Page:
"That nose and wing really help keep it stable," said Tony calmly from the back seat. The old man, to his credit, wasn't flinching either. A hot rodder in the '50s, he also found his share of cheap thrills this way, not to mention a former career in hazardous materials shipping that required cool thinking. Into the curve at 75 mph (this is a two-lane, remember), the car stuck to the ground with a moderate amount of bodyroll due to the heavy 3,700-pound curb weight and 500-plus pounds of human ballast. When we looked later, the tires showed evidence of this, with wear marks visible on the lower half of the sidewalls from tire roll. Still, this wasn't noticeable from inside the car while driving, a tribute to the condition and design of the never-touched Chrysler suspension.
We came to a stop sign. The engine was showing no strain from its recent trip into the upper 5,000-rpm range. Nailed from a slow roll, the tires were now warm enough that they held to the road, and the 'Bird was again in flight. Using the shifter manually didn't seem to make much difference in the degree of acceleration, and we made the turn down the street toward Tony's shop.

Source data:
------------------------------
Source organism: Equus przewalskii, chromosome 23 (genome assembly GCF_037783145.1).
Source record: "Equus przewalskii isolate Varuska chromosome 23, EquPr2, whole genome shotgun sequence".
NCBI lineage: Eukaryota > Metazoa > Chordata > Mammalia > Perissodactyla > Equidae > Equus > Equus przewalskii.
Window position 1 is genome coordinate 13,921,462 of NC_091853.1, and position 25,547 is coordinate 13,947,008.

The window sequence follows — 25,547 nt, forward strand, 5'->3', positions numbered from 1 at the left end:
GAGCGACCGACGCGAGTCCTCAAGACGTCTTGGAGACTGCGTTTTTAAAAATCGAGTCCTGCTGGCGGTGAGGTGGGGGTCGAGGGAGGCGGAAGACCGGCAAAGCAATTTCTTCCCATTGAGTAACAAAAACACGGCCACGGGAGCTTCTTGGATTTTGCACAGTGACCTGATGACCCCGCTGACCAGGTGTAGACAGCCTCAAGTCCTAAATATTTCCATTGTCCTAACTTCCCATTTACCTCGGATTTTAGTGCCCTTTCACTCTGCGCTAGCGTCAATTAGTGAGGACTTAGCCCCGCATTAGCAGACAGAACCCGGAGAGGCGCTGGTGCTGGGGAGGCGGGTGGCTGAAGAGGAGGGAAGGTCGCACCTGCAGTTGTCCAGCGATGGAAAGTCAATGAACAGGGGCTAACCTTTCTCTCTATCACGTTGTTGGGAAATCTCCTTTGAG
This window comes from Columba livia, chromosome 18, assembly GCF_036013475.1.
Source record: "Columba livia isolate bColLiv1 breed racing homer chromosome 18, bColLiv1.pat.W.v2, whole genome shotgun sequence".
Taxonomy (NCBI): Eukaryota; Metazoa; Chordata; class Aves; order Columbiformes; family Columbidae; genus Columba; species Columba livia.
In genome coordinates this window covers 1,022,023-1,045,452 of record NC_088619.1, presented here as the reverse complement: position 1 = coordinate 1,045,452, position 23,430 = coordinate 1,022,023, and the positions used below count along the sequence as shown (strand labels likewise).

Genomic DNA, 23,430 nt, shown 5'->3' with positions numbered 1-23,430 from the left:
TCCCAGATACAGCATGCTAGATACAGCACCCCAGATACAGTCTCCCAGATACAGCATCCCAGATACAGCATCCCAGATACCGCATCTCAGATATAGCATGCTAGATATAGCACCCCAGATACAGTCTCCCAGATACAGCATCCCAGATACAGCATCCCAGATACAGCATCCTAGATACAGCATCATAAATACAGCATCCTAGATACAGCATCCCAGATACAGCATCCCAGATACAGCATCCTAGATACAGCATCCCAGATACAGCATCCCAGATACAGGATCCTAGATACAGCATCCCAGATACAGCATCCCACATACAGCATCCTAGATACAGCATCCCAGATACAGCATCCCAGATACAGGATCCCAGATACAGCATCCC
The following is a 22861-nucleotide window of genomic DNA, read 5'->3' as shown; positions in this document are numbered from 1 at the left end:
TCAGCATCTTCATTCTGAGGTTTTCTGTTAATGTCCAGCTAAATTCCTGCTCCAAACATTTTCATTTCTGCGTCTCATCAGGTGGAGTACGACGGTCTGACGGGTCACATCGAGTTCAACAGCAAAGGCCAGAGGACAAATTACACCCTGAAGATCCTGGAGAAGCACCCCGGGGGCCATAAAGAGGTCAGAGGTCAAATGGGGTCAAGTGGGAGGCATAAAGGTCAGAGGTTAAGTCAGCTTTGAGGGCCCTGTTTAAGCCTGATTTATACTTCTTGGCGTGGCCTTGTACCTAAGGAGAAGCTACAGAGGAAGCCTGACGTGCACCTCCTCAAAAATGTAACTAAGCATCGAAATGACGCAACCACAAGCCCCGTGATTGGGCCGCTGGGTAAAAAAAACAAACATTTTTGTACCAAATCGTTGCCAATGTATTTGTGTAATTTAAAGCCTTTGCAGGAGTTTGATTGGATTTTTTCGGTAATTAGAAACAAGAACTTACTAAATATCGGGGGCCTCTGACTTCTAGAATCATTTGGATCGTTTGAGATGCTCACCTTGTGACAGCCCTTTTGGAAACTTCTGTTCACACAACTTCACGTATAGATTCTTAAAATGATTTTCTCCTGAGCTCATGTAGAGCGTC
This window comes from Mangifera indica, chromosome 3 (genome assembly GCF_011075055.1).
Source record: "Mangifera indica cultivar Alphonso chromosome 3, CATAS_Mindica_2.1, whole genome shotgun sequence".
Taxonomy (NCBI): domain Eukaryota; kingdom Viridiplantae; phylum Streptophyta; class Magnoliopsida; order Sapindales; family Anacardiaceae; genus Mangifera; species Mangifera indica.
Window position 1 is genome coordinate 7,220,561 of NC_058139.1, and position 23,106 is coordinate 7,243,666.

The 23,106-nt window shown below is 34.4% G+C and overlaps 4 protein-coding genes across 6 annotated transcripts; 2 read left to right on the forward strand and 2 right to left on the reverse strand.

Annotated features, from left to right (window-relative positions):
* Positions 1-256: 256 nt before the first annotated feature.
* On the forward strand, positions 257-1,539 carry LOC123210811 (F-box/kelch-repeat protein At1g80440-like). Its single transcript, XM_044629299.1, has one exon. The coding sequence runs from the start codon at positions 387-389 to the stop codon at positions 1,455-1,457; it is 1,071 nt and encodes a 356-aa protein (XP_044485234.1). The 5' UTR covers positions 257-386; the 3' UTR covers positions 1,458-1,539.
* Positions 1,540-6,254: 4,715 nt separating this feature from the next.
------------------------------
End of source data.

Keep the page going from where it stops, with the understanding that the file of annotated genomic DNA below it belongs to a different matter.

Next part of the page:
The number of cars still preserved to the level of this Superbird is unknown. What's known is that attrition and modifications have made such survivors of the super car era few and far between. Obviously, Tony D'Agostino doesn't take this particular machine out for everyday jaunts; it's a true artifact and has existed three decades without so much as a tune-up. Besides, he has a handful of other cars to drive when the urge to just roll off miles in vintage iron takes hold. No, the 'Bird is more like a vintage steam locomotive or road race car, taken out on those special occasions to relive history again just like the old days, looking and running fast.